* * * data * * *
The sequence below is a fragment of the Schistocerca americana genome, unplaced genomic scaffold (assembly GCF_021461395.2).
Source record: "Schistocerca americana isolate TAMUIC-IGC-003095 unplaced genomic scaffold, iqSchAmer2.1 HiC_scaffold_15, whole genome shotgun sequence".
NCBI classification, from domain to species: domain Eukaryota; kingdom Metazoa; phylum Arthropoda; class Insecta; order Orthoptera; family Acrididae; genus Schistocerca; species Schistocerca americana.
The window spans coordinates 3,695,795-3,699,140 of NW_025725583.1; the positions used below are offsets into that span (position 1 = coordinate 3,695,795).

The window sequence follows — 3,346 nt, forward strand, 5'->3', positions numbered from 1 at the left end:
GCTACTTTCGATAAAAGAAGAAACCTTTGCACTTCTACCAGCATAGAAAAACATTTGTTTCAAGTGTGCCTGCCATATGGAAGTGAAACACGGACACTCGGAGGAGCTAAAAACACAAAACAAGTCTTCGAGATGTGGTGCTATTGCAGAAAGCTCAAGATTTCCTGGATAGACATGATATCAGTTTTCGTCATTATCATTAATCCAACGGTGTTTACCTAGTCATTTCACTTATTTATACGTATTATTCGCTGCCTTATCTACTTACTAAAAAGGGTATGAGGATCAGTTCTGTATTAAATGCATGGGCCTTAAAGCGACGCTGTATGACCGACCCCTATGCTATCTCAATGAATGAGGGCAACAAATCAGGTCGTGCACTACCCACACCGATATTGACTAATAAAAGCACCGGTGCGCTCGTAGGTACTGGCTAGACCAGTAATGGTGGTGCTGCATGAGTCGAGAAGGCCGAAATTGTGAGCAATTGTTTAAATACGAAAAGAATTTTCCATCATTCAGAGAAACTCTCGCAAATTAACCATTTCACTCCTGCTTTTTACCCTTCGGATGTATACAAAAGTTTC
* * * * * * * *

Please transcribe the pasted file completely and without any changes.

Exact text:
The sequence below is a fragment of the Schistocerca americana genome, unplaced genomic scaffold (assembly GCF_021461395.2).
Source record: "Schistocerca americana isolate TAMUIC-IGC-003095 unplaced genomic scaffold, iqSchAmer2.1 HiC_scaffold_15, whole genome shotgun sequence".
NCBI classification, from domain to species: domain Eukaryota; kingdom Metazoa; phylum Arthropoda; class Insecta; order Orthoptera; family Acrididae; genus Schistocerca; species Schistocerca americana.
The window spans coordinates 3,695,795-3,699,140 of NW_025725583.1; the positions used below are offsets into that span (position 1 = coordinate 3,695,795).

The window sequence follows — 3,346 nt, forward strand, 5'->3', positions numbered from 1 at the left end:
GCTACTTTCGATAAAAGAAGAAACCTTTGCACTTCTACCAGCATAGAAAAACATTTGTTTCAAGTGTGCCTGCCATATGGAAGTGAAACACGGACACTCGGAGGAGCTAAAAACACAAAACAAGTCTTCGAGATGTGGTGCTATTGCAGAAAGCTCAAGATTTCCTGGATAGACATGATATCAGTTTTCGTCATTATCATTAATCCAACGGTGTTTACCTAGTCATTTCACTTATTTATACGTATTATTCGCTGCCTTATCTACTTACTAAAAAGGGTATGAGGATCAGTTCTGTATTAAATGCATGGGCCTTAAAGCGACGCTGTATGACCGACCCCTATGCTATCTCAATGAATGAGGGCAACAAATCAGGTCGTGCACTACCCACACCGATATTGACTAATAAAAGCACCGGTGCGCTCGTAGGTACTGGCTAGACCAGTAATGGTGGTGCTGCATGAGTCGAGAAGGCCGAAATTGTGAGCAATTGTTTAAATACGAAAAGAATTTTCCATCATTCAGAGAAACTCTCGCAAATTAACCATTTCACTCCTGCTTTTTACCCTTCGGATGTATACAAAAGTTTC